SOC313H1 Lecture Notes - Toronto Police Service, Toronto Star, Symbolic Interactionism

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25 Apr 2012
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Lecture #11 April 3, 2012
Social Psychological Dimensions of Social Control
Race and Control
- overrepresentation in the prison system
aboriginal 4% general vs. 18% in prison
black: 2% vs. 5%
- prisons don’t reflect the general population
- racial profiling
2002 Toronto Star stories:
o Toronto police service denied racial profiling and hired experts
to critique the Toronto Star stories
one of the problems is how to identify bias, there are a few main
indicators
o how many times drivers of a particular race are stopped and
compare that to the general population, if the numbers don’t
match there is cause for concern
o however there can be other potential explanations for this
difference in numbers, like more patrol cars in areas with high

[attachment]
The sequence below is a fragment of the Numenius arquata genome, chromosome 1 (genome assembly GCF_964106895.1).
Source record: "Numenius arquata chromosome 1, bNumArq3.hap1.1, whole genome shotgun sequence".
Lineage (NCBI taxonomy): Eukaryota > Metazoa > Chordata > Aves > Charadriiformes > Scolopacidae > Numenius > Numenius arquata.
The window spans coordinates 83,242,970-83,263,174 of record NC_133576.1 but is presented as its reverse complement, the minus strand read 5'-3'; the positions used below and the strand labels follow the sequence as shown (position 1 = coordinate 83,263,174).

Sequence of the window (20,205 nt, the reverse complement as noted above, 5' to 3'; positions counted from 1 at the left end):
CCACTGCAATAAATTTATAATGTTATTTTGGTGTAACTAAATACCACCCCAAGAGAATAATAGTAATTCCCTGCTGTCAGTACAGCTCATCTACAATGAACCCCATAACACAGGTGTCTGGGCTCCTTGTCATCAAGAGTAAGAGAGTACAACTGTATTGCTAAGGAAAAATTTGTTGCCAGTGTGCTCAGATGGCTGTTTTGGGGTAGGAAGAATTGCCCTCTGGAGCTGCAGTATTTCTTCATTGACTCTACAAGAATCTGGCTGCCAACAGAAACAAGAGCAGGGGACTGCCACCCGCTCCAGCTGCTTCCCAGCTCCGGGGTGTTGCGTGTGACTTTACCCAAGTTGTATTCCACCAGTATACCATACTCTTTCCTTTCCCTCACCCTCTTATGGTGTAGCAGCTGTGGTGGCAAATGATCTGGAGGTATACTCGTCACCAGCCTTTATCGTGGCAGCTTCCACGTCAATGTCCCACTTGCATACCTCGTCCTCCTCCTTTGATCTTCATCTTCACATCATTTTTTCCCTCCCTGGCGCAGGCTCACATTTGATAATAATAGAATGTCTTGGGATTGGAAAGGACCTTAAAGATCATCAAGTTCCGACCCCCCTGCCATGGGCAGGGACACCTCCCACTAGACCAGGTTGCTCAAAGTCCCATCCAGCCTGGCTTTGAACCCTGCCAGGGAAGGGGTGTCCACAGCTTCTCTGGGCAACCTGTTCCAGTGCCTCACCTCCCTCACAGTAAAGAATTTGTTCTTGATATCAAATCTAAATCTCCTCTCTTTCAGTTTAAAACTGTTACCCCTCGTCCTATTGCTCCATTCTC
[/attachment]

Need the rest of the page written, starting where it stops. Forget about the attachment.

numbers of that ethnicity etc
o you can also look at drug stops and what the officer chose to do
in certain situations depending on race, whether they let them
go, or brought them in, etc (77% of whites were released at the
scene, compared to 62% of blacks)
critiques
o there can be many other factors that can explain such
differences
o some factors can be correlated with race, but not racial
profiling
evidence
o if after taking into account all the other potential factors that
could affect the numbers, and there is still a significant
difference in numbers then you have evidence of racial
profiling
o they control for demographic factors, and neighbourhood
factors and find that the gaps still exist
o class and age protect white drivers, however it’s the opposite
for black men (a white male driving a nice car is seen as
respectable, whereas a black male driving a nice car is seen as
cause for concern)
o Wortley and Tanner (2003, 2005) 50% of black students
report having been questioned by the police, compared to 23%
of white students, and 11% of Asians)
o racial profiling is more apparent for non-delinquent
individuals, when the groups are delinquent the differences are
less
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